Ram question - CAS3vs.4; 2 gig sticks, ECCv. Non-ecc


J

Jeff

I'm looking to build a new machine and haven't decided on the memory yet
other than to probably go with either the Corsair dominator 2x1GB DDR2 800
in CAS3, which is a bit on the expensive side at $463 for the pair, or the
Corsair XMS2 in CAS4 with all other specs the same at $262. I'm already
using the latter in an existing machine. ...not sure that the $200 premium
for the dominator version with the lower latency is really worth the price.
This is mostly for a business type machine that might be running multiple
pieces of software at the same time, some of which might be processor
intensive. ...and software that might use a good bit of ram to store data
for analysis tasks. ...no games. ...but perhaps I should not be looking at
either but instead looking more at ECC and/or registered ram to minimize the
possiblity of data errors, that once made will be stored for eternity.
....I'm still a bit fuzzy on the differences and advantages of ECC and/or
registered ram versus ram without those specs. ...it also might be wise to
consider 1 or 2 2gig sticks so that I could get 8 total gigs in the future
if I end up with a 64 bit OS that can handle this. ...but 2 gig sticks
aren't all that common and I don't know where to look for them (more common
in server type ram?)

Given this minimal description about the use of my machine, what type of
real-life benefit would I get from the CAS3 vs. CAS4 ram (e.g., will this
only be noticed on high-tech games that I don't intend to use) and would
that $200 best be spent on a better processor or in other ways? Should I
consider ECC ram, and are good high-performance 2 gig sticks even available.

....probably looking at one of the AMD X64 5200+ processors if that matters,
and will likely run XP in 32 bit for about a year until switching to 64 bit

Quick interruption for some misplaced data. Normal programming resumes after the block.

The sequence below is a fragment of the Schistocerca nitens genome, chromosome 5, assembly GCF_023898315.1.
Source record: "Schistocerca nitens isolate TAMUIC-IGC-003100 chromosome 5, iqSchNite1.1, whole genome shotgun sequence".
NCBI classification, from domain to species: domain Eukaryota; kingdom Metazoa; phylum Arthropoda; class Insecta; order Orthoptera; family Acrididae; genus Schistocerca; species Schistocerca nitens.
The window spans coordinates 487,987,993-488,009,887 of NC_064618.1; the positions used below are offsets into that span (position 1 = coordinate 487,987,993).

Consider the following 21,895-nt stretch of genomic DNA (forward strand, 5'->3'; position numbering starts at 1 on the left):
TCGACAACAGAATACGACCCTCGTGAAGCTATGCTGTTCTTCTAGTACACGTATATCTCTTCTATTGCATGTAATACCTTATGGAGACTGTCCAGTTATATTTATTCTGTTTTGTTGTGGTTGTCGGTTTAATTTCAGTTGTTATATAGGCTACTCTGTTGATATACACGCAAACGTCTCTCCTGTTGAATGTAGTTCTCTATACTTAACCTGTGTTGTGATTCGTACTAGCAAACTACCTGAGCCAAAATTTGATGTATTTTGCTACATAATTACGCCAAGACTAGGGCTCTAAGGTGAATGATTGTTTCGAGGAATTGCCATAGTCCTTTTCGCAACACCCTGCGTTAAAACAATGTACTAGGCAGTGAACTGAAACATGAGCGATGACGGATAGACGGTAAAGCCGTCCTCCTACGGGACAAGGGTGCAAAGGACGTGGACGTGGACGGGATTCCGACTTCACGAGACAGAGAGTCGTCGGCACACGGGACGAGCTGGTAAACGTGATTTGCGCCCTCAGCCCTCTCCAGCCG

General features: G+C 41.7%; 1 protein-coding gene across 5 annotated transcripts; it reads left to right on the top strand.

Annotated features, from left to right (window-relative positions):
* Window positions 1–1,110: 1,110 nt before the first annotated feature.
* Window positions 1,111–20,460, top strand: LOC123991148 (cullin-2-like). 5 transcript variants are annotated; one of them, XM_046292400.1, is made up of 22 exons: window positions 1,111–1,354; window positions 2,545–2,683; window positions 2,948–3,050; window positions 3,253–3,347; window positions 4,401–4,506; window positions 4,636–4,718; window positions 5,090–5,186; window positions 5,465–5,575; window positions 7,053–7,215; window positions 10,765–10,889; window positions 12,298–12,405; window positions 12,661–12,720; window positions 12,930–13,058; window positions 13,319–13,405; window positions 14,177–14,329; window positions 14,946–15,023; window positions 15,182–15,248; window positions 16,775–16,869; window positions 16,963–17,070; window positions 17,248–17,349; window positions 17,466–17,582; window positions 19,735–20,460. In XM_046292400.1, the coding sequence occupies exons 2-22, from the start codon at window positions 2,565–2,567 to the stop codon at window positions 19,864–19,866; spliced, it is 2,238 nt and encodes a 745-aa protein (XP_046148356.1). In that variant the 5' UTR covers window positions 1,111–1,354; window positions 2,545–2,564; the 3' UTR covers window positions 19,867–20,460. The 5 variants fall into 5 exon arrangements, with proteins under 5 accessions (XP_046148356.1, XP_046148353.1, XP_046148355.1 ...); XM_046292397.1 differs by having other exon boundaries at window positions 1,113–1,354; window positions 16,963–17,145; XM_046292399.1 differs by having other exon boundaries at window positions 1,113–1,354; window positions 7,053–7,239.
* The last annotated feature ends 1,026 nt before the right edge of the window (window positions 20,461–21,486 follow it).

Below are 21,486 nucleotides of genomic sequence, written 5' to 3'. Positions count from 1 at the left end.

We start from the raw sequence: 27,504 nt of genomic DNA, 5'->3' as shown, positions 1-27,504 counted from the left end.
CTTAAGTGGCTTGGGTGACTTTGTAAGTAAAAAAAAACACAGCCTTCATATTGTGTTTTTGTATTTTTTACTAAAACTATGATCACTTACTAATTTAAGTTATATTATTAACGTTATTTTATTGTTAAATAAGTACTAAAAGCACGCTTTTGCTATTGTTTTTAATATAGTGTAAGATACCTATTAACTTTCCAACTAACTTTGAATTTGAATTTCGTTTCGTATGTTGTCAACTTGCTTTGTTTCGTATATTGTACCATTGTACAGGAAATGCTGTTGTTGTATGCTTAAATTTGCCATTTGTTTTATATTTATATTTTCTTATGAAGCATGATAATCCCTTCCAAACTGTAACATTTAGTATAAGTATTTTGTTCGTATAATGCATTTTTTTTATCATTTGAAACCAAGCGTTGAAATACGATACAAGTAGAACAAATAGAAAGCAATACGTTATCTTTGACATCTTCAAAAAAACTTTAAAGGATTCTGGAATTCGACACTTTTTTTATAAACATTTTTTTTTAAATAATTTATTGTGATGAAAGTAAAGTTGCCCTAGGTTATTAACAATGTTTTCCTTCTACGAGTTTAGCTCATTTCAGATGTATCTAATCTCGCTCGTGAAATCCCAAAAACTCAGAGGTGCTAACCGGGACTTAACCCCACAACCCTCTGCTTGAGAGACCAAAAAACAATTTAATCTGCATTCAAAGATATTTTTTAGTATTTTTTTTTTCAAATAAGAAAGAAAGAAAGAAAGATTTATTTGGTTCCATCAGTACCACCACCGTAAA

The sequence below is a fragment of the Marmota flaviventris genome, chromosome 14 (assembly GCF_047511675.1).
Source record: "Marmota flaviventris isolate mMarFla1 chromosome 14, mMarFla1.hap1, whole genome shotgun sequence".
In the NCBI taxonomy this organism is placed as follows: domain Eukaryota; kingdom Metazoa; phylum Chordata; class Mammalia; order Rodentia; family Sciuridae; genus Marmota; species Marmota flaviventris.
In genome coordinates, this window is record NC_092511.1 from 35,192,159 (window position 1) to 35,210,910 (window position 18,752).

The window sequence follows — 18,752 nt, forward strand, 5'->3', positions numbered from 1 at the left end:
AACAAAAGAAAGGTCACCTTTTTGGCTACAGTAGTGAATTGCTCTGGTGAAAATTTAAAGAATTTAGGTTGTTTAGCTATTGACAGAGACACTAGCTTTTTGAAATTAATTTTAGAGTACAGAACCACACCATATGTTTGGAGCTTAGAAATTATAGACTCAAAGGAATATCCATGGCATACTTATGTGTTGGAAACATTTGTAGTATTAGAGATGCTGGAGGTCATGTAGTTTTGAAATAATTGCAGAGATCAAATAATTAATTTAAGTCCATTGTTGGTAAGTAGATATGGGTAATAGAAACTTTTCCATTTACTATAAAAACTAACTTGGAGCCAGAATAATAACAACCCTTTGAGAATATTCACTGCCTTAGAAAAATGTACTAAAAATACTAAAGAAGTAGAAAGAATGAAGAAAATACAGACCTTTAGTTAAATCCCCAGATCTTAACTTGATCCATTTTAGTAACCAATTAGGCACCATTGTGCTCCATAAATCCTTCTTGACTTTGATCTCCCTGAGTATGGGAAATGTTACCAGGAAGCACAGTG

vista when I can get a discount price on it.

Jeff
 
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P

Paul

Jeff said:
I'm looking to build a new machine and haven't decided on the memory yet
other than to probably go with either the Corsair dominator 2x1GB DDR2
800 in CAS3, which is a bit on the expensive side at $463 for the pair,
or the Corsair XMS2 in CAS4 with all other specs the same at $262. I'm
already using the latter in an existing machine. ...not sure that the
$200 premium for the dominator version with the lower latency is really
worth the price. This is mostly for a business type machine that might
be running multiple pieces of software at the same time, some of which
might be processor intensive. ...and software that might use a good bit
of ram to store data for analysis tasks. ...no games. ...but perhaps I
should not be looking at either but instead looking more at ECC and/or
registered ram to minimize the possiblity of data errors, that once made
will be stored for eternity. ...I'm still a bit fuzzy on the differences
and advantages of ECC and/or registered ram versus ram without those
specs. ...it also might be wise to consider 1 or 2 2gig sticks so that I
could get 8 total gigs in the future if I end up with a 64 bit OS that
can handle this. ...but 2 gig sticks aren't all that common and I don't
know where to look for them (more common in server type ram?)

Given this minimal description about the use of my machine, what type of